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Hazard - A perceived natural event which has the potential to threaten both life

and property

Disaster: A hazard becoming reality in an event that causes deaths and damage
to goods/property and the environment

Tropical cyclone:
Nature of tropical cyclone (hurricanes):
Hurricanes are very large systems of intense low pressure.
They occur in areas of warm seas, generally 5-20 degrees N and S of the equator
(sufficient to impact of coriolis spin).
They have high wind speeds revolving around a calmer core (eye), with massive
uplift within the wall of the eye and possible descend of air within the eye.
Winds reach very high speeds and are accompanied by intense precipitation.

To what extent is it possible to predict hurricanes and limit loss of life from their
hazardous effects:
Hurricanes bring exceptionally strong winds and very heavy rainfall. The very strong
winds, which often gust to over 200km/h, destroy homes, flatten crops and trees, and
damage overhead power and telephone lines. It is these secondary hazards – the
floods and the landslides – which are responsible for most of the deaths and damage
associated with hurricanes. For example cyclone that occur in South East Bangladesh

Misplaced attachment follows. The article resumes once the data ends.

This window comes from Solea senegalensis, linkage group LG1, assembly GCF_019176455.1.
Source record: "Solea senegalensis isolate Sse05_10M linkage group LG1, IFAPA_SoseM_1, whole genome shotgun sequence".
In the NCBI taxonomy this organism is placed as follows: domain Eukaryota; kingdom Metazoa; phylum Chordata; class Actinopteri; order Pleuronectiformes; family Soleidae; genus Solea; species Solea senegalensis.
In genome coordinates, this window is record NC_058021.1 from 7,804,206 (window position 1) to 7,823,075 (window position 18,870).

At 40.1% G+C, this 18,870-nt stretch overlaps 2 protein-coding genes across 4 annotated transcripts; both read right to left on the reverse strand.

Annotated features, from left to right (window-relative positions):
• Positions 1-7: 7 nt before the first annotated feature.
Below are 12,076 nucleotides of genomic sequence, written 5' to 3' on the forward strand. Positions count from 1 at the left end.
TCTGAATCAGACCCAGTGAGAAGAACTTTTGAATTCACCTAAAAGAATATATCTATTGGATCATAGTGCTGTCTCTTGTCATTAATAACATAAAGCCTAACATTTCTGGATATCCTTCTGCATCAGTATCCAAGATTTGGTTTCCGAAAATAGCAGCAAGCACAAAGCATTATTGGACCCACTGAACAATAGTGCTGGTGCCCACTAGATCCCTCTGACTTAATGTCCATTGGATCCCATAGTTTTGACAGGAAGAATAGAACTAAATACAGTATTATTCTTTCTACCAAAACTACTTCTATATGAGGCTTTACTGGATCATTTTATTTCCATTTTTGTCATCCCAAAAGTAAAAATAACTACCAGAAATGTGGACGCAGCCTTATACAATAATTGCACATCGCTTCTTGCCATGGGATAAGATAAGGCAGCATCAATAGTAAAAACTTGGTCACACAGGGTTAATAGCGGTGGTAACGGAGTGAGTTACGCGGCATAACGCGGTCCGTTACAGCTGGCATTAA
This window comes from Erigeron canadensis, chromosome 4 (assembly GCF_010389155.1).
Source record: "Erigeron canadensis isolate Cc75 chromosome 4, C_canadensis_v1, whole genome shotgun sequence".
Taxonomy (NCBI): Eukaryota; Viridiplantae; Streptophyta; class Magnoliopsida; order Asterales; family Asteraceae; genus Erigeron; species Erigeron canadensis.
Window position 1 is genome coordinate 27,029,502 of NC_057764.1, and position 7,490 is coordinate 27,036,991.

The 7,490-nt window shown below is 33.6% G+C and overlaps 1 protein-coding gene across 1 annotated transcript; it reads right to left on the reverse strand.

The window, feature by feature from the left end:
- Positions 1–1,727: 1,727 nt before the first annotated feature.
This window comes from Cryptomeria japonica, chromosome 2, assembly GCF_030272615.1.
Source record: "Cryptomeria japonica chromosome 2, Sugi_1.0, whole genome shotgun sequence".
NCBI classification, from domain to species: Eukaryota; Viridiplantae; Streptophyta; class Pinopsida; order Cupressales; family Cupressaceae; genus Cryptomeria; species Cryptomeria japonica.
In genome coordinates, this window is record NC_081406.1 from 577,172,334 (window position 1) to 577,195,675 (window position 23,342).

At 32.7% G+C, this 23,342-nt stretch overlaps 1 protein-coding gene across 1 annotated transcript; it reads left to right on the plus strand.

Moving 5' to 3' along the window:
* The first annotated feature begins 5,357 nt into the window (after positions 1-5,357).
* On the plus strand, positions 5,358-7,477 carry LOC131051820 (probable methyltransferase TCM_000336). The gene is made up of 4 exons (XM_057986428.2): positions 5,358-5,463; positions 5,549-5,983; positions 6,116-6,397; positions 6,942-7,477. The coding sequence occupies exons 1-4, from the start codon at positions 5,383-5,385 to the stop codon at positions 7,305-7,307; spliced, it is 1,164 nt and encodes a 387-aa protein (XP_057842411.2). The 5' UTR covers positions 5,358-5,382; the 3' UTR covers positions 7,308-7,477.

on 30th April, 1991, cause 131 death and left 9 homeless. Thousands who survives die
of hunger and water-borne diseases. In Honshu Japan, the cyclone VERA which
occurred on 27 Sept, 1959 cause 5 deaths and left 1.5 million people homeless.

Although the season of occurrence of hurricanes is well known, as are the areas most
at risk, their occurrence is all but impossible to predict. Once formed from storms
over the oceans, the systems can be tracked and their arrival at the coast can be
estimated and their intensity forecast. Even with the technology available to the USA
(aircraft, satellites, remote sensing instrumentation) the precise forecasting of strength
and landfall are still well short of perfect.

It is possible to give some advance warning along fairly large stretches of coast so
that evacuation can take place.

In LEDCs this is generally neither possible nor feasible. The most effective measures
limiting loss of life are in terms of long term land use and building planning to avoid
flood plain areas, use vegetation to provide wind breaks, strengthen sea defences and
stabilise slopes.

This requires a level of investment beyond that of many LEDCs and even the USA
did little to minimise the impact of Katrina.
Mass movement –all downhill movements of weathered materials (regolith) including
soil, loose stones & rocks, in response to gravity which occur on slope. Example rock
fall, land slide and avalanches.
Slope failure occurs when the shear stress (downhill pull via gravity or weight of
object) is greater than shear strength (resistance to downhill movement). This can
occur due factors such as removal of vegetation thus no roots to bind soil together,
increase in slope angle due to undercutting of road, soil become saturated thus
lubricate soil causing landslide and due to shockwave from earthquake thus
landslide might occur.
Human activities can also make the slope to become unstable and cause mass
movement to occur.

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